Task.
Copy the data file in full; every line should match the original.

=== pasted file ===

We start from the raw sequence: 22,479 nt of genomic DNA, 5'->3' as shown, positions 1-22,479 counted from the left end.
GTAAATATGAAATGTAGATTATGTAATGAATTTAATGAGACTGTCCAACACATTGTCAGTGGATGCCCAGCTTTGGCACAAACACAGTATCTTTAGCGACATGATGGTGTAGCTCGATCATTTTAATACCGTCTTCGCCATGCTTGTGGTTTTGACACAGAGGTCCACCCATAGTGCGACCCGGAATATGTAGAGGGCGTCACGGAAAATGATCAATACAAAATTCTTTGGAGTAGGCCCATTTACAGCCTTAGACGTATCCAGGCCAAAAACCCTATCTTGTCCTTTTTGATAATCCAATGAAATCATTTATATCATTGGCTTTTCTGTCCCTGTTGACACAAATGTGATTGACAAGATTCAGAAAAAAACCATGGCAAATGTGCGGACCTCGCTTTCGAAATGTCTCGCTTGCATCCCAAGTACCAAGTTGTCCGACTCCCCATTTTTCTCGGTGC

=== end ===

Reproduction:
We start from the raw sequence: 22,479 nt of genomic DNA, 5'->3' as shown, positions 1-22,479 counted from the left end.
GTAAATATGAAATGTAGATTATGTAATGAATTTAATGAGACTGTCCAACACATTGTCAGTGGATGCCCAGCTTTGGCACAAACACAGTATCTTTAGCGACATGATGGTGTAGCTCGATCATTTTAATACCGTCTTCGCCATGCTTGTGGTTTTGACACAGAGGTCCACCCATAGTGCGACCCGGAATATGTAGAGGGCGTCACGGAAAATGATCAATACAAAATTCTTTGGAGTAGGCCCATTTACAGCCTTAGACGTATCCAGGCCAAAAACCCTATCTTGTCCTTTTTGATAATCCAATGAAATCATTTATATCATTGGCTTTTCTGTCCCTGTTGACACAAATGTGATTGACAAGATTCAGAAAAAAACCATGGCAAATGTGCGGACCTCGCTTTCGAAATGTCTCGCTTGCATCCCAAGTACCAAGTTGTCCGACTCCCCATTTTTCTCGGTGC